for GR (n 5 9)
100% 100%
Ye et al.
(16)
15 8/7 TBR 7.1 3.0–20.6 3.1 1.1–6.5 P2/P1 , 0.46
for GR (n 5 8)
100% 100%
Hawkins
et at. (14)
18 5/13 SUVmax 8.2 2.5–24.1 3.3 1.6–12.8 P2 , 2 for
GR (n 5 4)
75% 85.7%
Huang
et al. (15)
10 2/8 SUVmax 8.2 1.4–13.6 4.4 1.7–9.6 P2/P1 , 0.4
for GR (n 5 2)
100% 100%
Present
study
70 33/37 SUVmax 8.0 2.4–47.5 4.5 1.5–16.6 Algorithm for
GR (n 5 32)
97% 95%
*Patients with high-grade osteosarcoma were included in this table.
y
n 5 number of patients who met cutoff criteria.
GR 5 good responder; PR 5 poor responder; P 5 parameter; P1 5 parameter before chemotherapy; P2 5 parameter after
chemotherapy; PPV 5 positive predictive value; NPV 5 negative predictive value; TBR 5 tumor-to-background ratio.
OSTEOSARCOMA AND PET Cheon et al. 1439
small number of patients. Therefore, the prediction model
derived must be val idated prospectively in a larger p atient
population. Second, the partial-volume effect produced by
limited spatial resolution may have caused
18
F-FDG up-
take underest imations in sm all or necrotic lesions, which
would reduce SUV accuracy. Third, VCRs calculated
using the ellipsoidal formula might have over- or under-
estimated tumor volume. Fourth, we did not a nalyz e the
cost-effectiveness of
18
F-FDG PET. Fifth, our suggested
SUV cuto ffs may differ for different
18
F-FDG PET scan-
ners. Finally, we did not use mor e a quantita tive fo rm of
analysis,suchasPatlakgraphical analysis or other kinetic
methods.
CONCLUSION
We found that
18
F-FDG PET provides a useful tool for
predicting histologic response in osteosarcoma patients. We
suggest that combined metabolic and volumetric informa-
tion on
18
F-FDG PET and MRI scans, acquired before and
after completing chemotherapy, could be used to predict
histologic response to neoadjuvant chemotherapy in osteo-
sarcoma. A future external validation of our prediction
model is mandatory. We hope that this study proves to be of
benefit during surgical planning, but we emphasize that
before using our model to assess response to chemot herapy
or tailor neoadjuvant treatment, further confirmatory stud-
ies are required.
ACKNOWLEDGMENT
This work was partly supported by Korea Science and
Engineering Foundation (KOSEF) grant M20702010002-
08N0201-00000, funded by the Korean government (MEST).
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1440 THE JOURNAL OF NUCLEAR MEDICINE Vol. 50 No. 9 September 2009
    • "18 F-FDG PET/CT is now widely used in the initial diagnosis , staging and detection of recurrence in many kinds of can- cer [9][10][11][12][13][14] . The role of 18 F-FDG PET/CT in predicting response to chemotherapy in bone sarcomas [15][16][17][18][19][20][21][22] and softtissue sarcomas [23][24][25]has been assessed in many studies with contradictory results [19, 26] . However, histological het- erogeneity [23, 24], limited numbers of patients included [16, 19], and especially the lack of uniform treatment [15] make the interpretation of results difficult. "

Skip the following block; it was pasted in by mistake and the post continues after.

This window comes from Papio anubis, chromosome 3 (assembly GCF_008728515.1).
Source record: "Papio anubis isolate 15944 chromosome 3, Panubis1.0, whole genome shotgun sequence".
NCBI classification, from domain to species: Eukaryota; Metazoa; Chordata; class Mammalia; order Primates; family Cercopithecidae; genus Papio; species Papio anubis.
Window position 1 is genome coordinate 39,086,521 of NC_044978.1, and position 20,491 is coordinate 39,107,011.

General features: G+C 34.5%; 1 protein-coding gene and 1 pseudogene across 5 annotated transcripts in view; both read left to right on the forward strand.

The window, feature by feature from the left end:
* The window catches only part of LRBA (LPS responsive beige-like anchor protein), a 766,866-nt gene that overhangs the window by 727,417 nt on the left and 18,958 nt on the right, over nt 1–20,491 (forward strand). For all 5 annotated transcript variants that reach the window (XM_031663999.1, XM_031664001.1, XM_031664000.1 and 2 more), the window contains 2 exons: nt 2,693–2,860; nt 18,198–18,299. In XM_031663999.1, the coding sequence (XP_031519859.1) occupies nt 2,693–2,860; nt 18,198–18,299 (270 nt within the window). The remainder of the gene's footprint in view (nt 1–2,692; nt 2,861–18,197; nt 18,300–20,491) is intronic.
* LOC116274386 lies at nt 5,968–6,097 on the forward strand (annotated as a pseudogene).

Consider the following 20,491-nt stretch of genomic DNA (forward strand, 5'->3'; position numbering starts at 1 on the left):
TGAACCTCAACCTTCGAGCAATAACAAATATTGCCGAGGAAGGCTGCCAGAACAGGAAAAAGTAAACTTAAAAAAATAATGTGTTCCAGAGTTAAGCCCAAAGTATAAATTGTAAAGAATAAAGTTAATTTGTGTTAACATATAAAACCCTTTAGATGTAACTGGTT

[Show abstract] [Hide abstract] ABSTRACT: PurposeThe histological response to neoadjuvant chemotherapy is an important prognostic factor in patients with osteosarcoma (OS) and Ewing sarcoma (EWS). The aim of this study was to assess baseline primary tumour FDG uptake on PET/CT, and serum values of alkaline phosphatase (ALP) and lactate dehydrogenase (LDH), to establish whether these factors are correlated with tumour necrosis and prognosis. Methods Patients treated between 2009 and 2014 for localized EWS and OS, who underwent FDG PET/CT as part of their staging work-up, were included. The relationships between primary tumour SUVmax at baseline (SUV1), SUVmax after induction chemotherapy (SUV2), metabolic response calculated as [(SUV1 − SUV2)/SUV1)] × 100, LDH and ALP and tumour response/survival were analysed. A good response (GR) was defined as tumour necrosis >90 % in patients with OS, and grade II-III Picci necrosis (persitence of microscopic foci only or no viable tumor) in patients with Ewing sarcoma. ResultsThe study included 77 patients, 45 with EWS and 32 with OS. A good histological response was achieved in 53 % of EWS patients, and 41 % of OS patients. The 3-year event-free survival (EFS) was 57 % in EWS patients and 48 % OS patients. The median SUV1 was 5.6 (range 0 – 17) in EWS patients and 7.9 (range 0 – 24) in OS patients (p = 0.006). In EWS patients the GR rate was 30 % in those with a high SUV1 (≥6) and 72 % in those with a lower SUV1 (p = 0.0004), and in OS patients the GR rate was 29 % in those with SUV1 ≥6 and 64 % in those with a lower SUV1 (p = 0.05). In the univariate analysis the 3-year EFS was significantly better in patients with a low ALP level (59 %) than in those with a high ALP level (22 %, p = 0.02) and in patients with a low LDH level (62 %) than in those with a high LDH level (37 %, p = 0.004). In EWS patients the 3-year EFS was 37 % in those with a high SUV1 and 75 % in those with a low SUV1 (p = 0.004), and in OS patients the 3-year EFS was 32 % in those with a high SUV1 and 66 % in those with a low SUV1 (p = 0.1). Histology, age and gender were not associated with survival. In the multivariate analysis, SUV1 was the only independent pretreatment prognostic factor to retain statistical significance (p = 0.017). SUV2 was assessed in 25 EWS patients: the median SUV2 was 1.9 (range 1 – 8). The GR rate was 20 % in patients with a high SUV2, and 67 % in those with a low SUV2 (p = 0.02). A good metabolic response (SUV reduction of ≥55 %) was associated with a 3-year EFS of 80 % and a poor metabolic response with a 3-year EFS of 20 % (p = 0.05). In the OS patients the median SUV2 was 2.7 (range 0 – 4.5). Neither SUV2 nor the metabolic response was associated with outcome in OS patients. ConclusionFDG PET/CT is a useful and noninvasive tool for identifying patients who are more likely to be resistant to chemotherapy. If this finding is confirmed in a larger series, SUV1, SUV2 and metabolic response could be proposed as factors for stratifying EWS patients to identify those with high-grade localized bone EWS who would benefit from risk-adapted induction chemotherapy.